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Anthropologists unearth remains of mammoths trapped in 15,000-year-old pits
by Brooks Hays
Washington DC (UPI) Nov 07, 2019

Anthropologists in Mexico have unearthed ancient pits used to trap mammoths. The remains of 14 woolly mammoths were found inside the 15,000-year-old, human-dug pits.

"[The discovery] represents a watershed, a touchstone on what we imagined until now was the interaction of hunter-gatherer bands with these enormous herbivores," Pedro Francisco Sánchez Nava, national coordinator of archeology at Mexico's National Institute of Anthropology and History, said in a news release.

Previously, anthropologists and archaeologists surmised that mammoth hunting mostly happened on accident, or serendipitously. Mammoths, many researchers assumed, were only attacked by humans when hunters happened upon the animals in a compromised position -- a mammoth stuck in a swamp, for example.

The latest discovery suggests, to the contrary, that some of the earliest settlers of the Basin of Mexico used the environment and social organization to systematically hunt woolly mammoths.

The land where the ancient pits and trapped mammoths were found is located in the neighborhood of Tultepec, a few miles north of Mexico City. Researchers spent 10 months excavating a total 824 mammoth bones at the dig site, dubbed Tultepec II.

The dig site was slated to become a garbage dump, but the discovery put the plans on hold. Some 15,000 years ago, the land was newly exposed -- lake beds that had dried as growing ice caps caused sea levels to decline.

Layers of ash from the eruption of Popocatepetl, 14,700 years ago, were found above and between layers of mammoth bones, which suggests the pits were in use for at least 500 years.

According to Salvador Pulido, director of archaeological excavations at INAH, the Tultepec II discovery could just be the "the tip of the iceberg." Radar surveys of surrounding mammoth grave sites could reveal the presence of similar traps.

"Here we had the opportunity to have profiles of tens of meters, that's why we warned that we were literally in prehistoric traps," Pulido said. "We could argue that in other archaeological salvages we have been in a similar context, but the limits of the excavations only let us see horizontal strata."

Melting Arctic ice accelerates spread of deadly virus in marine mammals
(UPI) Nov 7, 2019 - New research suggests the loss of sea ice in the Arctic is aiding the spread of a deadly virus among marine mammals.

In 2002, the phocine distemper virus, or PDV, infected and killed thousands of harbor seals in the North Atlantic. Two years later, scientists identified the virus in northern sea otters in Alaska.

The latest research, a 15-year study published Thursday in the journal Scientific Reports, suggests shifting sea ice dynamics in the region enabled increased contact between Arctic and sub-Arctic seals, allowing the virus to spread from the Atlantic to the Pacific.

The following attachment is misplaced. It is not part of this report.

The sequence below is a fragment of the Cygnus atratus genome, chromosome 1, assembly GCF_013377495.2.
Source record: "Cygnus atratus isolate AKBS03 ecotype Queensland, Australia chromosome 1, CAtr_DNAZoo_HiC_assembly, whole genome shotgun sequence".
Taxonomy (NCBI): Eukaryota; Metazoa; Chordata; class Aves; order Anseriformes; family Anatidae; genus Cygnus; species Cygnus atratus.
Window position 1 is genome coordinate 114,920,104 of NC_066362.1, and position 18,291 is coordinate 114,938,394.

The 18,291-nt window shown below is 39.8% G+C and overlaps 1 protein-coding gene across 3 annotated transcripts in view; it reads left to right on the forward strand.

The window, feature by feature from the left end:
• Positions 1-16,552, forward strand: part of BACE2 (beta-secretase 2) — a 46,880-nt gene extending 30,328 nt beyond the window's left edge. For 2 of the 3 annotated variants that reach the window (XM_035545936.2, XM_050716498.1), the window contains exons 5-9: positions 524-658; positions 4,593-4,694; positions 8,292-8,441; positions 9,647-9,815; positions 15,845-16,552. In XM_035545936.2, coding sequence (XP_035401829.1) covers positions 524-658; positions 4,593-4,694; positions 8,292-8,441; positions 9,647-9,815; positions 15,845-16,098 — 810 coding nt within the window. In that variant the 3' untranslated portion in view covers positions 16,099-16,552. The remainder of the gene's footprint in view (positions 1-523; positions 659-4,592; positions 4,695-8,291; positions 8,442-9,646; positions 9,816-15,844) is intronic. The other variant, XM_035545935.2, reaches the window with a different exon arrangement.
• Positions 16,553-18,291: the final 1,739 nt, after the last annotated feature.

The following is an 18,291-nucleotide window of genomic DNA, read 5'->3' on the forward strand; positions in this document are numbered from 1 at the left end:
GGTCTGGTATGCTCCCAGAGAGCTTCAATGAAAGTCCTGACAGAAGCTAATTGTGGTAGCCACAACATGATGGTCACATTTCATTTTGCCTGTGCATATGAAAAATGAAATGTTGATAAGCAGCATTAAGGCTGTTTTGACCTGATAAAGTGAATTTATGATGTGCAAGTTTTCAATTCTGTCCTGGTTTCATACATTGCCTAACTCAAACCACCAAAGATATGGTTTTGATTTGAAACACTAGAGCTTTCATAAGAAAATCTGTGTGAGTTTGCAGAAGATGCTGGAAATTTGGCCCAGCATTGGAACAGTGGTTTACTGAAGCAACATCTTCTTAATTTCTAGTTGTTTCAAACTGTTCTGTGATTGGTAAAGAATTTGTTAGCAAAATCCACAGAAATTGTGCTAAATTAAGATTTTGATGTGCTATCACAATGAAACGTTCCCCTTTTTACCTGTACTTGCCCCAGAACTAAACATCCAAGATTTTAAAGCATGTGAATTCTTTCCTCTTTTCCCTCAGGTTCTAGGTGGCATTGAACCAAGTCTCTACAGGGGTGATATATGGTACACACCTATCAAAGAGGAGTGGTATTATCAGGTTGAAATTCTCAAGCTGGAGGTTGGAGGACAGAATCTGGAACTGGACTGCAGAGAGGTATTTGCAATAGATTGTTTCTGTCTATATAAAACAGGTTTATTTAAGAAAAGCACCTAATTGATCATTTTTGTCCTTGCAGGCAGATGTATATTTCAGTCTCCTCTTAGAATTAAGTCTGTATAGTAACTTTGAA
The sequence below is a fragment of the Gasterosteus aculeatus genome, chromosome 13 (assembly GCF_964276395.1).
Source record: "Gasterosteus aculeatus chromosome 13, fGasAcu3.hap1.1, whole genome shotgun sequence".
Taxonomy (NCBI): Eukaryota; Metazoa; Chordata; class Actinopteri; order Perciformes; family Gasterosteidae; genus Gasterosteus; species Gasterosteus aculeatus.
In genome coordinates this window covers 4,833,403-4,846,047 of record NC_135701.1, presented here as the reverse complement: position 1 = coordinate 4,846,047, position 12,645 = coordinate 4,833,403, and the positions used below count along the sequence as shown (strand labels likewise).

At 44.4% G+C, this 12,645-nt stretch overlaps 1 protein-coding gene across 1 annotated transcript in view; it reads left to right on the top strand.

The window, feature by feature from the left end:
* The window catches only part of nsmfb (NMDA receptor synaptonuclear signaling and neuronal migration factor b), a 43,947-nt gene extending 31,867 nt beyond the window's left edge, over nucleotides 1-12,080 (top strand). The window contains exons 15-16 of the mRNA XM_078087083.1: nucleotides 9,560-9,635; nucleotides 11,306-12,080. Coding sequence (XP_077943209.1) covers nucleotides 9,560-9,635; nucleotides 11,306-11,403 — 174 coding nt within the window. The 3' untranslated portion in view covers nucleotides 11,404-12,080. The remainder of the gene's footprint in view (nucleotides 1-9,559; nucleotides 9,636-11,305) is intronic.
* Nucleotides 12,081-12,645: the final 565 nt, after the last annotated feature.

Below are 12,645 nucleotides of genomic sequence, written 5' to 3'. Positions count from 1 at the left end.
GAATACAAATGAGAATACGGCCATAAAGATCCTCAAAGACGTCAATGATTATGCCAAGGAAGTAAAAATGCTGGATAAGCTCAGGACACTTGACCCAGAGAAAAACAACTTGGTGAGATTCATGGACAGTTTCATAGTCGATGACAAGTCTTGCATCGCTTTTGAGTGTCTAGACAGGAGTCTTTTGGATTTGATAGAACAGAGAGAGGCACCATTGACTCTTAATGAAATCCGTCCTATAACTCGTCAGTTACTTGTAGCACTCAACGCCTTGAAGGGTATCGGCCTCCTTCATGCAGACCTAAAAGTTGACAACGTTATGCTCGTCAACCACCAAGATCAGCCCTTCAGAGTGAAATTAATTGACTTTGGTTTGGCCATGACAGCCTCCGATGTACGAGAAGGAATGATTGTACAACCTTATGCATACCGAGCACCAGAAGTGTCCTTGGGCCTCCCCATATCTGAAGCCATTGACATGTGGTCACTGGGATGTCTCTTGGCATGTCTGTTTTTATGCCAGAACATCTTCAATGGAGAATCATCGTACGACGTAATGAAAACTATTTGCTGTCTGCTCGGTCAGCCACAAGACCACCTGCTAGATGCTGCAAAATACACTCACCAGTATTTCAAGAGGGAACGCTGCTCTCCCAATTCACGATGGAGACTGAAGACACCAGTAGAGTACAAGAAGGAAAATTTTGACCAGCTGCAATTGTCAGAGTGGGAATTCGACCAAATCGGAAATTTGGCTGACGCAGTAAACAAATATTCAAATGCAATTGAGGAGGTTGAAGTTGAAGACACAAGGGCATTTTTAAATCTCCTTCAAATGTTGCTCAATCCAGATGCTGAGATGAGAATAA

"The loss of sea ice is leading marine wildlife to seek and forage in new habitats and removing that physical barrier, allowing for new pathways for them to move," study co-author Tracey Goldstein, associate director of the One Health Institute at the University of California-Davis School of Veterinary Medicine, said in a news release. "As animals move and come in contact with other species, they carry opportunities to introduce and transmit new infectious disease, with potentially devastating impacts."

Between 2001 and 2016, scientists tested dozens of marine mammals, including seals, northern fur seals, Steller sea lions and northern sea otters, for the presence of phocine distemper virus.

Researchers used satellite images to monitor the presence of open water routes from the North Atlantic to North Pacific oceans. Peaks in infection rates in 2003 and 2009 corresponded with significant reductions in the Arctic sea ice extent.

"As sea ice continues its melting trend, the opportunities for this virus and other pathogens to cross between North Atlantic and North Pacific marine mammals may become more common," said Elizabeth VanWormer, the study's first author and a former UC Davis researcher, now an assistant professor at the University of Nebraska, Lincoln. "This study highlights the need to understand PDV transmission and the potential for outbreaks in sensitive species within this rapidly changing environment."

Related Links
Beyond the Ice Age

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Reframing Antarctica's meltwater pond dangers to ice shelves and sea level
Atlanta GA (SPX) Oct 27, 2019
Dangers to ancient Antarctic ice portend a future of rapidly rising seas, but a new study may relieve one nagging fear: that ponds of meltwater fracturing the ice below them could cause protracted chain reactions that unexpectedly collapse floating ice shelves. Though pooled meltwater does fracture ice, ensuing chain reactions appear short-ranged. Still, massive increases in surface melting due to unusually warm weather can trigger catastrophic ice shelf collapses like that of the iconic shelf "La ... read more

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